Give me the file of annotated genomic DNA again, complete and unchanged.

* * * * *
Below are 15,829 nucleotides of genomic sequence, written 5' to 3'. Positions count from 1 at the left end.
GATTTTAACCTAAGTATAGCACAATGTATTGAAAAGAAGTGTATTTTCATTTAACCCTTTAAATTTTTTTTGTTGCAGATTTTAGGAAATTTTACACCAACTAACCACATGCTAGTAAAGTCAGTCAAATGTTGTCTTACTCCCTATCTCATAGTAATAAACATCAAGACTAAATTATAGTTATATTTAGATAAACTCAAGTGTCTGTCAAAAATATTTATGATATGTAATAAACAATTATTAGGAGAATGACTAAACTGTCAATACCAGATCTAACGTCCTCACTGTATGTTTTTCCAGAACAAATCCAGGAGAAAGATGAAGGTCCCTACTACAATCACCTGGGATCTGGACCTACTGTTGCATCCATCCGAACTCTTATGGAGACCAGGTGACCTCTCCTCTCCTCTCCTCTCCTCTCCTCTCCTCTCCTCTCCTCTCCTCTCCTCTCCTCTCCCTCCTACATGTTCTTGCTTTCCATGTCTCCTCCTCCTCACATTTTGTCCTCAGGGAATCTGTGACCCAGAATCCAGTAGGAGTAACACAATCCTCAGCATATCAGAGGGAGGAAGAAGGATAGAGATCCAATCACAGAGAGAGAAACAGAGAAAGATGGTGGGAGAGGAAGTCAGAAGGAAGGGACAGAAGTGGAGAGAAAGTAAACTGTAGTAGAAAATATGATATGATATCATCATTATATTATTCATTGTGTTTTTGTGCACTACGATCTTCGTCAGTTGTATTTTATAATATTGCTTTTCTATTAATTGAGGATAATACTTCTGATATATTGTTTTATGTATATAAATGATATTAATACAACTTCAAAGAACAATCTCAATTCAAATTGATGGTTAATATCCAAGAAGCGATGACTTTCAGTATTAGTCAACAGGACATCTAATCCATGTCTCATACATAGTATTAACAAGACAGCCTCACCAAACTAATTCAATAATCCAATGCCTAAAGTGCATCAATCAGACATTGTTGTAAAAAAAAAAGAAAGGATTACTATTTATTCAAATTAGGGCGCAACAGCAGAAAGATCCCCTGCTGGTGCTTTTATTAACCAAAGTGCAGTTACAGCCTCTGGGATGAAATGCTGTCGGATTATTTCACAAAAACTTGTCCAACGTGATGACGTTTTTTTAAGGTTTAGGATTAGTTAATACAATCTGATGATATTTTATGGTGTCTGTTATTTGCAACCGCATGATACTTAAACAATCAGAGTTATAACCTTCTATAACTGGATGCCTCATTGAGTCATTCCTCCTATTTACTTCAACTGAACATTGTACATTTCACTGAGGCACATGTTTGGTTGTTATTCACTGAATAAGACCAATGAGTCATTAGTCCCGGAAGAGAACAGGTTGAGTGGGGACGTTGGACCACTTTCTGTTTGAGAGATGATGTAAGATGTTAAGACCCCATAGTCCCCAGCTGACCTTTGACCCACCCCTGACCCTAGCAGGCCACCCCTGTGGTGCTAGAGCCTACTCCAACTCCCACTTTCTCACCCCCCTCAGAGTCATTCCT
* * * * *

Below are 15,829 nucleotides of genomic sequence, written 5' to 3'. Positions count from 1 at the left end.
GATTTTAACCTAAGTATAGCACAATGTATTGAAAAGAAGTGTATTTTCATTTAACCCTTTAAATTTTTTTTGTTGCAGATTTTAGGAAATTTTACACCAACTAACCACATGCTAGTAAAGTCAGTCAAATGTTGTCTTACTCCCTATCTCATAGTAATAAACATCAAGACTAAATTATAGTTATATTTAGATAAACTCAAGTGTCTGTCAAAAATATTTATGATATGTAATAAACAATTATTAGGAGAATGACTAAACTGTCAATACCAGATCTAACGTCCTCACTGTATGTTTTTCCAGAACAAATCCAGGAGAAAGATGAAGGTCCCTACTACAATCACCTGGGATCTGGACCTACTGTTGCATCCATCCGAACTCTTATGGAGACCAGGTGACCTCTCCTCTCCTCTCCTCTCCTCTCCTCTCCTCTCCTCTCCTCTCCTCTCCTCTCCTCTCCCTCCTACATGTTCTTGCTTTCCATGTCTCCTCCTCCTCACATTTTGTCCTCAGGGAATCTGTGACCCAGAATCCAGTAGGAGTAACACAATCCTCAGCATATCAGAGGGAGGAAGAAGGATAGAGATCCAATCACAGAGAGAGAAACAGAGAAAGATGGTGGGAGAGGAAGTCAGAAGGAAGGGACAGAAGTGGAGAGAAAGTAAACTGTAGTAGAAAATATGATATGATATCATCATTATATTATTCATTGTGTTTTTGTGCACTACGATCTTCGTCAGTTGTATTTTATAATATTGCTTTTCTATTAATTGAGGATAATACTTCTGATATATTGTTTTATGTATATAAATGATATTAATACAACTTCAAAGAACAATCTCAATTCAAATTGATGGTTAATATCCAAGAAGCGATGACTTTCAGTATTAGTCAACAGGACATCTAATCCATGTCTCATACATAGTATTAACAAGACAGCCTCACCAAACTAATTCAATAATCCAATGCCTAAAGTGCATCAATCAGACATTGTTGTAAAAAAAAAAGAAAGGATTACTATTTATTCAAATTAGGGCGCAACAGCAGAAAGATCCCCTGCTGGTGCTTTTATTAACCAAAGTGCAGTTACAGCCTCTGGGATGAAATGCTGTCGGATTATTTCACAAAAACTTGTCCAACGTGATGACGTTTTTTTAAGGTTTAGGATTAGTTAATACAATCTGATGATATTTTATGGTGTCTGTTATTTGCAACCGCATGATACTTAAACAATCAGAGTTATAACCTTCTATAACTGGATGCCTCATTGAGTCATTCCTCCTATTTACTTCAACTGAACATTGTACATTTCACTGAGGCACATGTTTGGTTGTTATTCACTGAATAAGACCAATGAGTCATTAGTCCCGGAAGAGAACAGGTTGAGTGGGGACGTTGGACCACTTTCTGTTTGAGAGATGATGTAAGATGTTAAGACCCCATAGTCCCCAGCTGACCTTTGACCCACCCCTGACCCTAGCAGGCCACCCCTGTGGTGCTAGAGCCTACTCCAACTCCCACTTTCTCACCCCCCTCAGAGTCATTCCT